By Chris Casteel
A sharply divided Supreme Court engaged in an hour of contentious arguments Wednesday about the effectiveness of an Oklahoma lethal injection drug and whether death penalty "abolitionists" were actually making executions more painful.
Some conservative justices got impatient at times with the attorney representing Oklahoma death row inmates in the case, while Justice Sonia Sotomayor challenged the veracity of some written statements made by the Oklahoma attorney general.
Prompted mostly by the so-called "botched execution" of Clayton Lockett a year ago, the case focuses on whether the sedative used in Oklahoma's three-drug sequence works sufficiently to prevent an unconstitutional level of pain from the next two drugs, which paralyze the prisoner and stop the heart.
The court is expected to issue a decision in the case by July. Until then, executions in Oklahoma using the disputed drug have been put on hold.
It's possible the justices could rule that the case never should have been considered by the court. Some conservative justices said Tuesday it wasn't their job to determine whether a drug works in a certain way. Those types of factual disputes belong with district judges, they said.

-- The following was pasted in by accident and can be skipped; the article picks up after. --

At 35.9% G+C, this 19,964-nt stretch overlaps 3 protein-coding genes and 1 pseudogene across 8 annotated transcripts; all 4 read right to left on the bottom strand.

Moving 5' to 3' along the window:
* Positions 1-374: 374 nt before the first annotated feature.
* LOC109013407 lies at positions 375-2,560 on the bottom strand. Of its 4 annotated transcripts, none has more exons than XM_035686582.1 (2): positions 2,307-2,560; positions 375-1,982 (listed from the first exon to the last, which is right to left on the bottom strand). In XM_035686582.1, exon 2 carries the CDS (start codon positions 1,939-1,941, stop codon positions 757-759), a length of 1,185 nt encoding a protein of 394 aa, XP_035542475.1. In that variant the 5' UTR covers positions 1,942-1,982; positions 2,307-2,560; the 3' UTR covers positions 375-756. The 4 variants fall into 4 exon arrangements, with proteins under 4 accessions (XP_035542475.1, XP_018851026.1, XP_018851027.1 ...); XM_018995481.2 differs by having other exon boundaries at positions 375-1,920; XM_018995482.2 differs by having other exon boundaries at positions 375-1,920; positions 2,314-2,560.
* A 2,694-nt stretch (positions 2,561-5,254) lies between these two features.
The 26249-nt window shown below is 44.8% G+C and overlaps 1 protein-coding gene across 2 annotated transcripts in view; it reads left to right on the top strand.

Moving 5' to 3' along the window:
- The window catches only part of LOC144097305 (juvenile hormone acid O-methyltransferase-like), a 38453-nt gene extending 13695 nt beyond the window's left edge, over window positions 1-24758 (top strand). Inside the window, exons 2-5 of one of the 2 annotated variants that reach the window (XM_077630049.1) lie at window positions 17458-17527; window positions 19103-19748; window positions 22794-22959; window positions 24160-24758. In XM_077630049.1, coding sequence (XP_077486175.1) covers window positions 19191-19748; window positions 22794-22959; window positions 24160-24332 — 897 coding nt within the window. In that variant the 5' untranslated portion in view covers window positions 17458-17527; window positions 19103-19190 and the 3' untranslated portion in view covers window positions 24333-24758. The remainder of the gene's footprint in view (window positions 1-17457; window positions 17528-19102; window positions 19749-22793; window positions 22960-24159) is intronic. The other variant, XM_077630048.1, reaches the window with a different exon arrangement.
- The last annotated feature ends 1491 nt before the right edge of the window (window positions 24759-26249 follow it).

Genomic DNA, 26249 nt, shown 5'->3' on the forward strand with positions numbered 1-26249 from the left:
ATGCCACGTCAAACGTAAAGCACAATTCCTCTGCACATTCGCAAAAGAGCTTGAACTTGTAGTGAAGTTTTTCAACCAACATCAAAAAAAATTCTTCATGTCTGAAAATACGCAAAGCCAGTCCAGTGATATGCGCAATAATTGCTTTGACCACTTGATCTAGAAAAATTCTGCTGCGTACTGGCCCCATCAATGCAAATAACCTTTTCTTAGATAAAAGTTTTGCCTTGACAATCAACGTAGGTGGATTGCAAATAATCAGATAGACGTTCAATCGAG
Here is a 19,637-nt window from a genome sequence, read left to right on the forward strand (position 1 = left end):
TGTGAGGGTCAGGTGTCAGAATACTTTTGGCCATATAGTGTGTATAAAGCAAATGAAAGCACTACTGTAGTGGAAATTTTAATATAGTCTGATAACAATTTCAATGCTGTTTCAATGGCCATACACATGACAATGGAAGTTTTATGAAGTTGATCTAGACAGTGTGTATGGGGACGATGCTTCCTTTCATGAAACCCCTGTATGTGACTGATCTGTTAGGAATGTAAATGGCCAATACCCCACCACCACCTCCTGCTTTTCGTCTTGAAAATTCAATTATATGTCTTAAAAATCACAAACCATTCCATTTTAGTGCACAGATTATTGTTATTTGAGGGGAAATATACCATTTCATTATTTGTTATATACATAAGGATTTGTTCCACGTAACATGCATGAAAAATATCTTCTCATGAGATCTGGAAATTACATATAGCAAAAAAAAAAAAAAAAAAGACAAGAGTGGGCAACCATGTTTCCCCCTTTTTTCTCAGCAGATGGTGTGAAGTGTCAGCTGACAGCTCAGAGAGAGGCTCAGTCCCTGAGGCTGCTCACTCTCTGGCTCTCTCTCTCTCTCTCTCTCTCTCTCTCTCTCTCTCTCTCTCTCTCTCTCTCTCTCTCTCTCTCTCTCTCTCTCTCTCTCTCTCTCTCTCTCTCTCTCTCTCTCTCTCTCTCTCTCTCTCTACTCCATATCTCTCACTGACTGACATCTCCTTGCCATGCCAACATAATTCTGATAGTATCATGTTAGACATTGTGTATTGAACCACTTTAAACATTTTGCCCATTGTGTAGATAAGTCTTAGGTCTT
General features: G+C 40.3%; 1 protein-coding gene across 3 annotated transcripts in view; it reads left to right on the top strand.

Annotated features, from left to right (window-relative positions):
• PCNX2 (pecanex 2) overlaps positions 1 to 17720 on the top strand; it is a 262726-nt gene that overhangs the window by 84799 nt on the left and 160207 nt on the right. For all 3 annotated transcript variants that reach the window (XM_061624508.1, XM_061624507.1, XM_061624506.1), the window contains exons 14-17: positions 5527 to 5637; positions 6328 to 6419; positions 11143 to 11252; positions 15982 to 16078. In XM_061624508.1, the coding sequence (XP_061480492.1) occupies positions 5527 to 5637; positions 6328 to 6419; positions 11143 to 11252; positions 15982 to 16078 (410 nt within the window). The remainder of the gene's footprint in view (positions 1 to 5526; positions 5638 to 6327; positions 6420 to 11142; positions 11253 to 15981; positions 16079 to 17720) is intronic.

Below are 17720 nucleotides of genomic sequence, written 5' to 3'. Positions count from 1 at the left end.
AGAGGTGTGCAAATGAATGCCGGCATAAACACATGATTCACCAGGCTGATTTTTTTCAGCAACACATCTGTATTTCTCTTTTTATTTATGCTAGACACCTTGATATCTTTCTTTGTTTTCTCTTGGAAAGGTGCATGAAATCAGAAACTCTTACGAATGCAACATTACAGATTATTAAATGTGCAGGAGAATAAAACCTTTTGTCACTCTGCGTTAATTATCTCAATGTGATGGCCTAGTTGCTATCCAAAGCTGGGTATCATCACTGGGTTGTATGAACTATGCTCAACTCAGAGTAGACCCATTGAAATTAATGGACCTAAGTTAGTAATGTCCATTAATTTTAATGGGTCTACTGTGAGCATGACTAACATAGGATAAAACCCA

Speaking to Robin C. Konrad, the attorney for Oklahoma death row inmates challenging the use of the sedative, Justice Antonin Scalia said, "You're saying the question of law is that the district court ignored two facts. Ignoring two facts does not make it a question of law; it's still a question of fact."
Justice Samuel Alito echoed that argument later, asking Konrad when the court had last reversed a district judge's finding of fact as erroneous. Konrad said the court had done so in a case involving Comcast "a few years ago."
Currently, 32 states and the federal government have the death penalty on the books, and all have lethal injection as the method.
The Supreme Court has upheld the constitutionality of the death penalty, and it never has ruled against a specific method of execution. In 2008, the court specifically upheld a three-drug lethal injection sequence that included a barbiturate as a sedative.
Since then, Oklahoma has had trouble getting that barbiturate or another considered equally effective. Last year, the state turned to midazolam, which is a different type of drug.
At one point during Wednesday's arguments, Scalia and Alito pounced on Konrad about the trouble states are having obtaining the barbiturates.
Oklahoma and other states could be carrying out executions painlessly, Alito said, but death penalty opponents are waging a "guerrilla war" to block states from getting the most effective drugs.
"And so the states are reduced to using drugs like this one, which give rise to disputes about whether, in fact, every possibility of pain is eliminated," Alito said.
Konrad said, "Well, Justice Alito, the purpose of the courts is to decide whether a method of execution or the way that the state is going to carry out an execution is, in fact, constitutional."
Scalia said he would be more inclined to agree with the Oklahoma inmates' challenge if death penalty "abolitionists" hadn't worked to prevent states from getting better alternatives.
Outside the court after the arguments, Konrad said the justices' comments were inaccurate and that some states still are using the other drugs in executions. Midazolam, she said, cannot reliably be used to prevent severe pain and suffering.